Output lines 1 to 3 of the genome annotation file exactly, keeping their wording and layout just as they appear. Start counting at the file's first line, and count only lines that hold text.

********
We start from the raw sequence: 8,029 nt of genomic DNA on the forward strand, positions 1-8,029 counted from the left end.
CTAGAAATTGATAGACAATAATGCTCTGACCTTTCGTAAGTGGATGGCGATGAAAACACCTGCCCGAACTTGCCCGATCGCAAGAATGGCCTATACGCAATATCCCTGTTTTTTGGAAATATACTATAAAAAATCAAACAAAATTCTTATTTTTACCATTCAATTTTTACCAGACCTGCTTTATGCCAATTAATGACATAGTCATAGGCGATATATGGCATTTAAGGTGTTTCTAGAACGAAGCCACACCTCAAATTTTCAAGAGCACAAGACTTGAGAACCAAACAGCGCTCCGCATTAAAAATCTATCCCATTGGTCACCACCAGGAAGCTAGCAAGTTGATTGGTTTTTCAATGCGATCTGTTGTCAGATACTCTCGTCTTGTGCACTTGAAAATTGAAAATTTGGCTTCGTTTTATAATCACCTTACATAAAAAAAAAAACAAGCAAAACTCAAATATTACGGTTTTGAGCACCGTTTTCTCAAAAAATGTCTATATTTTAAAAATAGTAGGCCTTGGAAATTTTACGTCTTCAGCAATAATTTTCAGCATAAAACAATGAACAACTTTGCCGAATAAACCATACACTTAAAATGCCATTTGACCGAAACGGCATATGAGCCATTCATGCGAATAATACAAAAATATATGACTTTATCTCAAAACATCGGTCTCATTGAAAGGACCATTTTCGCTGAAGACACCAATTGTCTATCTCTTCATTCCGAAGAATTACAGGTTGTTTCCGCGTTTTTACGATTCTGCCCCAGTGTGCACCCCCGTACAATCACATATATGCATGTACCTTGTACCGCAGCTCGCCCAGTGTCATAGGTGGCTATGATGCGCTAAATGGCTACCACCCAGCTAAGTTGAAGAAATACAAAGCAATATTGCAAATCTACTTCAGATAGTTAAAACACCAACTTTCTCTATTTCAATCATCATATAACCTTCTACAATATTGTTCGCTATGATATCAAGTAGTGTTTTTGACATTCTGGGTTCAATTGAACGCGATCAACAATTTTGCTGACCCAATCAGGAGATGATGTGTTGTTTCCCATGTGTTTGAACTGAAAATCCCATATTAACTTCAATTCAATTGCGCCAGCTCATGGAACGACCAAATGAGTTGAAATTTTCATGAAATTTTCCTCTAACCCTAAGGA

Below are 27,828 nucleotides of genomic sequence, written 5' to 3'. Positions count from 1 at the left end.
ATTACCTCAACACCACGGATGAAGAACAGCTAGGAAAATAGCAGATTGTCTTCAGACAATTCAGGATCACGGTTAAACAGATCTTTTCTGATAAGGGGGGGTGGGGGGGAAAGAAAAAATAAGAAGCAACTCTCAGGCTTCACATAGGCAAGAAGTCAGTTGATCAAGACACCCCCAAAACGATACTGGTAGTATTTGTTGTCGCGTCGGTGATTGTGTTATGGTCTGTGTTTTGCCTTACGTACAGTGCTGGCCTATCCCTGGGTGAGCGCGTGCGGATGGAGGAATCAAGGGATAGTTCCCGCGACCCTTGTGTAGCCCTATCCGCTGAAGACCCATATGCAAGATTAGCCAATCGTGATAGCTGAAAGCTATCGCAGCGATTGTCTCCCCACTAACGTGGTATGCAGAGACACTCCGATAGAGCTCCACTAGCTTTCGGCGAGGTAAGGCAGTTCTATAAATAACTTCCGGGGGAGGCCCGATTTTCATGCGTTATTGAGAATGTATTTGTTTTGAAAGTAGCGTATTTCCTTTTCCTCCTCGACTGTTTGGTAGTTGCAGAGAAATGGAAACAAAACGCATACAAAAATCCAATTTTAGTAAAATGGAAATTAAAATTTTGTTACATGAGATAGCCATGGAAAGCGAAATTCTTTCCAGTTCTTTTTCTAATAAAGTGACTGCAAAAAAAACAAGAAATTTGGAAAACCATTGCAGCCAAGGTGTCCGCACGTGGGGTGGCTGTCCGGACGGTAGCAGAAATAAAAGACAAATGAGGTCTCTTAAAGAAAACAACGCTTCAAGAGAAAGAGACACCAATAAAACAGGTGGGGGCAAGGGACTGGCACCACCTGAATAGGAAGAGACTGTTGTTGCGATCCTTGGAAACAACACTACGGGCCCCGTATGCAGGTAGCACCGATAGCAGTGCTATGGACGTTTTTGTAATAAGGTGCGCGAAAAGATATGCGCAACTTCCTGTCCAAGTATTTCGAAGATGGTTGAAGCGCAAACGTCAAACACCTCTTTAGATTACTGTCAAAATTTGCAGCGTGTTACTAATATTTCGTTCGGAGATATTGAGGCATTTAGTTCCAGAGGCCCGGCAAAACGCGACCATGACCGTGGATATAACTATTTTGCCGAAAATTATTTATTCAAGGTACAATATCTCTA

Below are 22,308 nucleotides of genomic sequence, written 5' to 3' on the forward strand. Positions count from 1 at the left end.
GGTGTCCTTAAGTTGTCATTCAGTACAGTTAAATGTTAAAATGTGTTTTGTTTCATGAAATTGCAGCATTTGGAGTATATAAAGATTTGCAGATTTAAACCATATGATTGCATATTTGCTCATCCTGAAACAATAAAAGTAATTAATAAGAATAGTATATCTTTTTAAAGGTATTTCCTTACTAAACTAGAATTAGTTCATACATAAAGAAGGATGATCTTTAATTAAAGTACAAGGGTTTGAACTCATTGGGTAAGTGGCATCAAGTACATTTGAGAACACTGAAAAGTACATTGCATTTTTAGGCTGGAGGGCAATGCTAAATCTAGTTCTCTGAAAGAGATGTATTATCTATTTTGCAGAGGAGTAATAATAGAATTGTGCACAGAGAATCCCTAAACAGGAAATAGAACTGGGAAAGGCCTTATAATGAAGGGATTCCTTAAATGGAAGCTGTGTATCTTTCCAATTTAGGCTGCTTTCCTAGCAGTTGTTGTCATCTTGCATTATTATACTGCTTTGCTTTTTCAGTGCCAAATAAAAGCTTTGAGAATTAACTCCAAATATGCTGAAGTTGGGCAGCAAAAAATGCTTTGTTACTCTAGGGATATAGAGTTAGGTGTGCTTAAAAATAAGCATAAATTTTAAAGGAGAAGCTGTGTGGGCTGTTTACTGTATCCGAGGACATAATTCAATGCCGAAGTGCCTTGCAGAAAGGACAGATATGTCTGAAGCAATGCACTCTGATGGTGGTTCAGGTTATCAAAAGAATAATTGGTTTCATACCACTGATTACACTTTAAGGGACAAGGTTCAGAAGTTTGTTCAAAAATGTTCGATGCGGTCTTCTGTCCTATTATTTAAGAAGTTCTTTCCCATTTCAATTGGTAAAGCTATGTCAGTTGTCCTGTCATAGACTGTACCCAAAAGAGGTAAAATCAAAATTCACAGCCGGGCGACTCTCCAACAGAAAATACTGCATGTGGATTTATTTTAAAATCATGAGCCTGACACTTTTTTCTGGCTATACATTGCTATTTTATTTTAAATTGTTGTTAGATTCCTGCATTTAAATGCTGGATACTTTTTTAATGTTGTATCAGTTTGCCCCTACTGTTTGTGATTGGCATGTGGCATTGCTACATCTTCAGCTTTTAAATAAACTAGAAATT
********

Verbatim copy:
We start from the raw sequence: 8,029 nt of genomic DNA on the forward strand, positions 1-8,029 counted from the left end.
CTAGAAATTGATAGACAATAATGCTCTGACCTTTCGTAAGTGGATGGCGATGAAAACACCTGCCCGAACTTGCCCGATCGCAAGAATGGCCTATACGCAATATCCCTGTTTTTTGGAAATATACTATAAAAAATCAAACAAAATTCTTATTTTTACCATTCAATTTTTACCAGACCTGCTTTATGCCAATTAATGACATAGTCATAGGCGATATATGGCATTTAAGGTGTTTCTAGAACGAAGCCACACCTCAAATTTTCAAGAGCACAAGACTTGAGAACCAAACAGCGCTCCGCATTAAAAATCTATCCCATTGGTCACCACCAGGAAGCTAGCAAGTTGATTGGTTTTTCAATGCGATCTGTTGTCAGATACTCTCGTCTTGTGCACTTGAAAATTGAAAATTTGGCTTCGTTTTATAATCACCTTACATAAAAAAAAAAACAAGCAAAACTCAAATATTACGGTTTTGAGCACCGTTTTCTCAAAAAATGTCTATATTTTAAAAATAGTAGGCCTTGGAAATTTTACGTCTTCAGCAATAATTTTCAGCATAAAACAATGAACAACTTTGCCGAATAAACCATACACTTAAAATGCCATTTGACCGAAACGGCATATGAGCCATTCATGCGAATAATACAAAAATATATGACTTTATCTCAAAACATCGGTCTCATTGAAAGGACCATTTTCGCTGAAGACACCAATTGTCTATCTCTTCATTCCGAAGAATTACAGGTTGTTTCCGCGTTTTTACGATTCTGCCCCAGTGTGCACCCCCGTACAATCACATATATGCATGTACCTTGTACCGCAGCTCGCCCAGTGTCATAGGTGGCTATGATGCGCTAAATGGCTACCACCCAGCTAAGTTGAAGAAATACAAAGCAATATTGCAAATCTACTTCAGATAGTTAAAACACCAACTTTCTCTATTTCAATCATCATATAACCTTCTACAATATTGTTCGCTATGATATCAAGTAGTGTTTTTGACATTCTGGGTTCAATTGAACGCGATCAACAATTTTGCTGACCCAATCAGGAGATGATGTGTTGTTTCCCATGTGTTTGAACTGAAAATCCCATATTAACTTCAATTCAATTGCGCCAGCTCATGGAACGACCAAATGAGTTGAAATTTTCATGAAATTTTCCTCTAACCCTAAGGA

Below are 27,828 nucleotides of genomic sequence, written 5' to 3'. Positions count from 1 at the left end.